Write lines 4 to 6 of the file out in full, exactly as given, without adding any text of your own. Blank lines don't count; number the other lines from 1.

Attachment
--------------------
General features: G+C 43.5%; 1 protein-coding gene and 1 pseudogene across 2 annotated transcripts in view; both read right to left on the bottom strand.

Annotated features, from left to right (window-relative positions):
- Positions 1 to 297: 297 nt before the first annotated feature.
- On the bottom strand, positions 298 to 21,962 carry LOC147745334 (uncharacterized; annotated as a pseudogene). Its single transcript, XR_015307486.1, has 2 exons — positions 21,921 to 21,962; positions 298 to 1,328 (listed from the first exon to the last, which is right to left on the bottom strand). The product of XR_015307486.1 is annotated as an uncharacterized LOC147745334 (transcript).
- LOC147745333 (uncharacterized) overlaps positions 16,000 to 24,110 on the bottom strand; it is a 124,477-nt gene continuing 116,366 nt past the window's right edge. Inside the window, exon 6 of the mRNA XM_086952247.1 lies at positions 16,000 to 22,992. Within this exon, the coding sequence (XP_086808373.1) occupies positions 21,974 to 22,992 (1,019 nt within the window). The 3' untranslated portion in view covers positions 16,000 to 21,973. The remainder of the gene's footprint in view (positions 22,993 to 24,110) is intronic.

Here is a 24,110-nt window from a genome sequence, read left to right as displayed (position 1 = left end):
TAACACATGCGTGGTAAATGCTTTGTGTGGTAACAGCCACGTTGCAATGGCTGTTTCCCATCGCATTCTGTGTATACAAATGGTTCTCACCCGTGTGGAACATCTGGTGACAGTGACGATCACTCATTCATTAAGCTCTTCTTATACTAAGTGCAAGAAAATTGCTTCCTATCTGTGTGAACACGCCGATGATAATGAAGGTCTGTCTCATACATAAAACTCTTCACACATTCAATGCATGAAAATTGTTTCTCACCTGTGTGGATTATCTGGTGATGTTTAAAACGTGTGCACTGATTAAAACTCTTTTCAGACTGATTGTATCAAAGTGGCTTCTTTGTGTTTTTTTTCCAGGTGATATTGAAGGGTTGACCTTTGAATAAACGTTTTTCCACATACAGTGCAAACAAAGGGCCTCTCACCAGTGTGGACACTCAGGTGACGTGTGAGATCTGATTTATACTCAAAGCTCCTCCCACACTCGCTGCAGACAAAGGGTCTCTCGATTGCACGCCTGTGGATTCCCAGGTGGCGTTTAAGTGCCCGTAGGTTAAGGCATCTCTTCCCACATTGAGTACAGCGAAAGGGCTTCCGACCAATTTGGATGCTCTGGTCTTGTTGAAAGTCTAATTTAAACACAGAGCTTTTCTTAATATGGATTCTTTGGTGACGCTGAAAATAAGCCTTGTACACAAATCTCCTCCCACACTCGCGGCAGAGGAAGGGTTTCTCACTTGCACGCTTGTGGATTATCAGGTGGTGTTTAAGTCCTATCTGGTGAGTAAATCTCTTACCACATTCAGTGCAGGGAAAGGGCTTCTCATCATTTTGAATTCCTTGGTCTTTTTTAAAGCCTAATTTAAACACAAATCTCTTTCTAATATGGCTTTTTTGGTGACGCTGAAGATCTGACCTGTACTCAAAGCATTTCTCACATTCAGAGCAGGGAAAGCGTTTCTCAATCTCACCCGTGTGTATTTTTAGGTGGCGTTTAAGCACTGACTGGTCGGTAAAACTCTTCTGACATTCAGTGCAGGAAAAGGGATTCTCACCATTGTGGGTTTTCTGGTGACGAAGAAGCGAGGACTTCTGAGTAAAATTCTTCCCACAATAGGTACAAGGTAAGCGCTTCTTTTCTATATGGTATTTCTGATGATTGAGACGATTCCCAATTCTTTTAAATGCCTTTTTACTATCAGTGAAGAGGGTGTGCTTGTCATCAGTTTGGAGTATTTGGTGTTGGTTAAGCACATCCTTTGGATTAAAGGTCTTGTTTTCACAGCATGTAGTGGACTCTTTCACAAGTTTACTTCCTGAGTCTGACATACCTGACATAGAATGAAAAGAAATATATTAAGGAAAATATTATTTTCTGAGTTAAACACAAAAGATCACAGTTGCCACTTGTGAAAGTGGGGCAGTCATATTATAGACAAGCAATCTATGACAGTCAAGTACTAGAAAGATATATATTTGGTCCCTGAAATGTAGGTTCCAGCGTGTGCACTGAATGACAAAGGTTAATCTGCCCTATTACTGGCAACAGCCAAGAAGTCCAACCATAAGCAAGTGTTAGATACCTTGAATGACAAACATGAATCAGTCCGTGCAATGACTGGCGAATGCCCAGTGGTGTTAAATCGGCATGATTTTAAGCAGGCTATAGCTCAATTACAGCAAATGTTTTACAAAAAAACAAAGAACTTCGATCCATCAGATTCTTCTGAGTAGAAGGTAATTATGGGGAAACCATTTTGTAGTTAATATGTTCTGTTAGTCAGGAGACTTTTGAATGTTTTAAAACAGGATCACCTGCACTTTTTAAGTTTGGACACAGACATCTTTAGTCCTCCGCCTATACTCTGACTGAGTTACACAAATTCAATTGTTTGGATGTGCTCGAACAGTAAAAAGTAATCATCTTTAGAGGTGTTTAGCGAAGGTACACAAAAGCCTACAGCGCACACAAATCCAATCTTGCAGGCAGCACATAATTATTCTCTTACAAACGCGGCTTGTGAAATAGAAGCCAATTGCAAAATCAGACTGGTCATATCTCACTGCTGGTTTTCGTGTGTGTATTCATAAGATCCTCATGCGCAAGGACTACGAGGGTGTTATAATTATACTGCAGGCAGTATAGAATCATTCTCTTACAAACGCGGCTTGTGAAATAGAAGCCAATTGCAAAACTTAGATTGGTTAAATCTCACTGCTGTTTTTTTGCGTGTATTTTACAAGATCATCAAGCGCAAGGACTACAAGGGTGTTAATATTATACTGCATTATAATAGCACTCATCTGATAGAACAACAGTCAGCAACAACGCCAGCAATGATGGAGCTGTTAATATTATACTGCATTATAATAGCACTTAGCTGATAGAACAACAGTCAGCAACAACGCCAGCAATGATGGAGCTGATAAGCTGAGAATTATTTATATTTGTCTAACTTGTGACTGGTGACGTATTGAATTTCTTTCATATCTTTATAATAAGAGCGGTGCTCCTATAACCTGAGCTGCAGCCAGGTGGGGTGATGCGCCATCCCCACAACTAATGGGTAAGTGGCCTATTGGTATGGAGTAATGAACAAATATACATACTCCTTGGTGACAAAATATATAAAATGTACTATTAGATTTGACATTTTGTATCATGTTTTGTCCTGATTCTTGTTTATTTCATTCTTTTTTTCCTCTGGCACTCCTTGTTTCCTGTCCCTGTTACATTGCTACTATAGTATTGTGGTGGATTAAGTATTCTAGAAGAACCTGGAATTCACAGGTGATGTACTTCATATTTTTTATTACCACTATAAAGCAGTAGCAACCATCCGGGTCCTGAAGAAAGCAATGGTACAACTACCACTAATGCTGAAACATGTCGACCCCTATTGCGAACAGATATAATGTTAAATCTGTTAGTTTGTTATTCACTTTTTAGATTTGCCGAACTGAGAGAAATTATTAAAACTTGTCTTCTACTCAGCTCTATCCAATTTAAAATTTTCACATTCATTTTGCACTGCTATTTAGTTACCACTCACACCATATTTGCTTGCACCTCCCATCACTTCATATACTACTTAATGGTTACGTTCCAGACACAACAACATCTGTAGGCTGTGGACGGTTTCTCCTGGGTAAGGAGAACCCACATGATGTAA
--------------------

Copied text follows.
- On the bottom strand, positions 298 to 21,962 carry LOC147745334 (uncharacterized; annotated as a pseudogene). Its single transcript, XR_015307486.1, has 2 exons — positions 21,921 to 21,962; positions 298 to 1,328 (listed from the first exon to the last, which is right to left on the bottom strand). The product of XR_015307486.1 is annotated as an uncharacterized LOC147745334 (transcript).
- LOC147745333 (uncharacterized) overlaps positions 16,000 to 24,110 on the bottom strand; it is a 124,477-nt gene continuing 116,366 nt past the window's right edge. Inside the window, exon 6 of the mRNA XM_086952247.1 lies at positions 16,000 to 22,992. Within this exon, the coding sequence (XP_086808373.1) occupies positions 21,974 to 22,992 (1,019 nt within the window). The 3' untranslated portion in view covers positions 16,000 to 21,973. The remainder of the gene's footprint in view (positions 22,993 to 24,110) is intronic.

Here is a 24,110-nt window from a genome sequence, read left to right as displayed (position 1 = left end):